Kellogg_c10 - Decision Making Kellogg (Chapter 10)...

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Cognition Van Selst (Kellogg Chapter 10) Decision Making Kellogg (Chapter 10)
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Cognition Van Selst (Kellogg Chapter 10) Decision Making and Problem Solving Algorithm : precise set of rules guaranteed to produce the correct answer Heuristic : rule of thumb, and informal strategy or approach that works under some circumstances (not all)
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Cognition Van Selst (Kellogg Chapter 10) FORMAL LOGIC Induction – the process of reasoning from the particular to the general Deduction – the process of drawing, by reasoning, particular conclusion from more general principles assumed to be true • Francis Bacon proposed logical induction as the logic of scientific discovery and deduction as the logic of argumentation. – In fact, both processes are used synergistically in the behavioral sciences: by observation of particular events (induction) and from already known principles (deduction).
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Cognition Van Selst (Kellogg Chapter 10) Syllogisms three statement logical form Major Premise Minor Premise Conclusion The logical validity of the conclusion is determined entirely after 'accepting' the premises as true (it is a logical deductive conclusion that is a conclusion that necessarily follows from the premises) All bears are animals Some animals are white Thus, some bears are white (Invalid conclusion) Syllogistic reasoning is highly subject to the confirmation bias; you can guard against this – (1) through the use of Euler Circles ( Venn diagrams ) while – (2) trying to falsify the conclusion.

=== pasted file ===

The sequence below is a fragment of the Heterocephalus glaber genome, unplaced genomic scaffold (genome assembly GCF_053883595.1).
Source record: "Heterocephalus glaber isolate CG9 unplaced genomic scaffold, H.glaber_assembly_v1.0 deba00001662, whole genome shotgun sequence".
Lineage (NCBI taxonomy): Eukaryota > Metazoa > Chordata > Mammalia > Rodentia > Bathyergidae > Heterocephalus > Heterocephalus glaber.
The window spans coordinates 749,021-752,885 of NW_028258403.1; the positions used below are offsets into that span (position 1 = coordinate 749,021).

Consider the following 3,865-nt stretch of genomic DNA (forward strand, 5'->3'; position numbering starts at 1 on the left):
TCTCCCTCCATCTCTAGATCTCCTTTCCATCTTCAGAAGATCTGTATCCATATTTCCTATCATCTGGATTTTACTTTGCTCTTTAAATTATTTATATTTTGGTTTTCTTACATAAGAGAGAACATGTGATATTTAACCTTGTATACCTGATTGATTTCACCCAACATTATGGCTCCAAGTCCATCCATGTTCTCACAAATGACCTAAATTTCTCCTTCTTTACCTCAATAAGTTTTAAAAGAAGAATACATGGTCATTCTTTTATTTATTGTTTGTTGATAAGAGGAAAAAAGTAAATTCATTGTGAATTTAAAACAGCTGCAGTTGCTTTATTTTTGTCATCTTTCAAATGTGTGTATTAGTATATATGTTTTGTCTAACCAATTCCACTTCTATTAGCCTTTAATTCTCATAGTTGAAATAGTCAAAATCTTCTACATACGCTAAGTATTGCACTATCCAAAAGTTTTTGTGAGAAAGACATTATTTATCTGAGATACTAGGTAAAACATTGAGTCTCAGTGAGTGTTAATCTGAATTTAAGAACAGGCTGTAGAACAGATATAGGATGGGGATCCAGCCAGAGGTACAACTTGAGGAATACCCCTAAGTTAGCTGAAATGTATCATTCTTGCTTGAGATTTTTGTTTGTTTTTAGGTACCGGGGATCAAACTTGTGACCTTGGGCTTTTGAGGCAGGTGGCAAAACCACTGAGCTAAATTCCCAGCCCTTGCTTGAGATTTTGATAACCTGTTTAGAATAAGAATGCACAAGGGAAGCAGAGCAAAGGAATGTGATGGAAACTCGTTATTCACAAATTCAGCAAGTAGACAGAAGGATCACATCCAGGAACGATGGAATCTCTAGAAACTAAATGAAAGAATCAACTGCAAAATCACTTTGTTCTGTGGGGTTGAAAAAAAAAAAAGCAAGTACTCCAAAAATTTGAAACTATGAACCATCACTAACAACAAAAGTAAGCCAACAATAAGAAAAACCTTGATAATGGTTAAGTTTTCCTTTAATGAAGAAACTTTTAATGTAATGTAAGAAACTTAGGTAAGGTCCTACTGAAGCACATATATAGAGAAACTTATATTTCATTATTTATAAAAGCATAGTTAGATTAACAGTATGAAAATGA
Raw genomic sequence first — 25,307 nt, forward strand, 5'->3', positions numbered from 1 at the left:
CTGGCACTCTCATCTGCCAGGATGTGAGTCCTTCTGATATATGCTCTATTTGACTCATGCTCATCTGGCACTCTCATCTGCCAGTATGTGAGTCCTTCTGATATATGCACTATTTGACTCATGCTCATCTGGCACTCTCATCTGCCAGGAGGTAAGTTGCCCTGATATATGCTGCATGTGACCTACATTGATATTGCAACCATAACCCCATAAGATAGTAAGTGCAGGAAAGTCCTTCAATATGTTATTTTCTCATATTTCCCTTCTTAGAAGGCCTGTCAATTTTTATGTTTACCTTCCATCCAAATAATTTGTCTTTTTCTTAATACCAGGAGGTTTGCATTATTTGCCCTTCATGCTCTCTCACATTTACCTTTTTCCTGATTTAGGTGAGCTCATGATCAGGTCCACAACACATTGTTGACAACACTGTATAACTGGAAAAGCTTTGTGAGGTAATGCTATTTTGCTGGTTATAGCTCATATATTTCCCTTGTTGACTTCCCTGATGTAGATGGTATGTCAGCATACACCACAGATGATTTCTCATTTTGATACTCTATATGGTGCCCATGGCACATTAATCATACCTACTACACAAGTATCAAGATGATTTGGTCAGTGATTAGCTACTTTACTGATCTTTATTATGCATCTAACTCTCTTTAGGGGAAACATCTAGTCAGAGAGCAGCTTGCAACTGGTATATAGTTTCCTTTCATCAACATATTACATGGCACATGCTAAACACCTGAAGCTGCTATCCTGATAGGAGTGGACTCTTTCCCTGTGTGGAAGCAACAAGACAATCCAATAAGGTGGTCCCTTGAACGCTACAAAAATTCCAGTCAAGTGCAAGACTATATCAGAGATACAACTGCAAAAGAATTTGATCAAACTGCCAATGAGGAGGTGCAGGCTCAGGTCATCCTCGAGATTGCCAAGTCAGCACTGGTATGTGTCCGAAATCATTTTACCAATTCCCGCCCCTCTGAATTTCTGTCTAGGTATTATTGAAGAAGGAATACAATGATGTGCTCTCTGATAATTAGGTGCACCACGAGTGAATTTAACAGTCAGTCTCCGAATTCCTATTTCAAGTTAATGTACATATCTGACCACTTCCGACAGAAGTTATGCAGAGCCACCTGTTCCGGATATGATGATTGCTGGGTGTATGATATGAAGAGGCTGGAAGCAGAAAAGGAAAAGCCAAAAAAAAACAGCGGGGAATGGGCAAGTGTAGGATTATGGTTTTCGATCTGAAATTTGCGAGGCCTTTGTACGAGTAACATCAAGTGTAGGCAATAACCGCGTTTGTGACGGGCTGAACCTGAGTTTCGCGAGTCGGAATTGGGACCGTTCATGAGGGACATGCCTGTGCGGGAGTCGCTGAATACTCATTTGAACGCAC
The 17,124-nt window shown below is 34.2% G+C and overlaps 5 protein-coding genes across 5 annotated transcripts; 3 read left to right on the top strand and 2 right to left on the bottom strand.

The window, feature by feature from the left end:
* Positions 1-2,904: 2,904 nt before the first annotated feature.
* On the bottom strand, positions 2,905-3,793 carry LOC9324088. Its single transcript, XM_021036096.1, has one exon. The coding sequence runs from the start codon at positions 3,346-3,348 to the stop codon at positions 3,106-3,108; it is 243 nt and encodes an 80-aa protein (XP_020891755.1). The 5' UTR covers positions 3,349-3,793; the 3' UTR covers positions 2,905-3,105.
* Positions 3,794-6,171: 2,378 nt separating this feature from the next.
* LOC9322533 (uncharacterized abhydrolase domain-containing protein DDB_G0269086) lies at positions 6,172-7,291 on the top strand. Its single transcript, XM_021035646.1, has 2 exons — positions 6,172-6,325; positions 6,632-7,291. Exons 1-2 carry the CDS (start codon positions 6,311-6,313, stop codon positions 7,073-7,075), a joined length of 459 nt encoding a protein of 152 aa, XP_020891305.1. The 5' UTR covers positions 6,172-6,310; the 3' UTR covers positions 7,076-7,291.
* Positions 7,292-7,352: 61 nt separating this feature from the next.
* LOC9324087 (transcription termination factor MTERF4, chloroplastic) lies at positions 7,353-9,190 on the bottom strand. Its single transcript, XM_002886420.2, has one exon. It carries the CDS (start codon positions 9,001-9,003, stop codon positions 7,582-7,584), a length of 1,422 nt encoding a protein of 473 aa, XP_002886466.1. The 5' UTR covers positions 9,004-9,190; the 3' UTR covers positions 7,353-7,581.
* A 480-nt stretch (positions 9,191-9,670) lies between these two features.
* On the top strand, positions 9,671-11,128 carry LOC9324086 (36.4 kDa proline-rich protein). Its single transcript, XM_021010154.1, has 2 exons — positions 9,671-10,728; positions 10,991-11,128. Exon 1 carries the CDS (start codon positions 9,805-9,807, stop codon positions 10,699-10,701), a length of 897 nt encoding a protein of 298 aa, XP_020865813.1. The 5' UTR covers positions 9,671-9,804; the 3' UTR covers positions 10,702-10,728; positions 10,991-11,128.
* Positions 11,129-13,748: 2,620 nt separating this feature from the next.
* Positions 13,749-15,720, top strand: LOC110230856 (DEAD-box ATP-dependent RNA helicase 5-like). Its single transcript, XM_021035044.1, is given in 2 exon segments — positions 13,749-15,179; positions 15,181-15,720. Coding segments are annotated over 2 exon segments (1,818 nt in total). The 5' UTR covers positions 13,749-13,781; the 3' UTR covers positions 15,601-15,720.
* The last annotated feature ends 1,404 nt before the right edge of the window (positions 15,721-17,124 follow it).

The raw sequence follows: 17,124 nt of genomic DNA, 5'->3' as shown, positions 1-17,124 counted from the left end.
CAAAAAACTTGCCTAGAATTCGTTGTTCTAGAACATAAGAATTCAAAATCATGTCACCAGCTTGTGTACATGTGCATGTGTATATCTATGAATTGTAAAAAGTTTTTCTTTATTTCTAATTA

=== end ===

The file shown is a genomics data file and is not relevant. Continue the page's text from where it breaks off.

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Cognition Van Selst (Kellogg Chapter 10) Euler Circles (I will likely refer to these as Venn Diagrams )
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Cognition Van Selst (Kellogg Chapter 10) Syllogisms • Major and Minor Premises – “All” – “Some” – “None” • People do poorly with syllogisms, even when the content is “meaningless” letters.
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Cognition Van Selst (Kellogg Chapter 10) Cognitive Constraints (Syllogistic Reasoning) • Atmosphere Hypothesis “All, Some Æ incorrect assume syllogism is valid” • Illicit Conversion (all A are B does NOT mean all B are A, but people tend to perform this “illicit conversion”) • Belief Bias : meaningful information can lead to accepting invalid conclusions
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Cognition Van Selst (Kellogg Chapter 10) Conditional Reasoning two major parts: conditional clause (if-then) evidence • Determine whether the evidence supports, refutes or is irrelevant to the stated relationship. – The "if" clause of the conditional is the antecedent
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This note was uploaded on 09/08/2010 for the course PSYC 135 at San Jose State University .

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Kellogg_c10 - Decision Making Kellogg (Chapter 10)...

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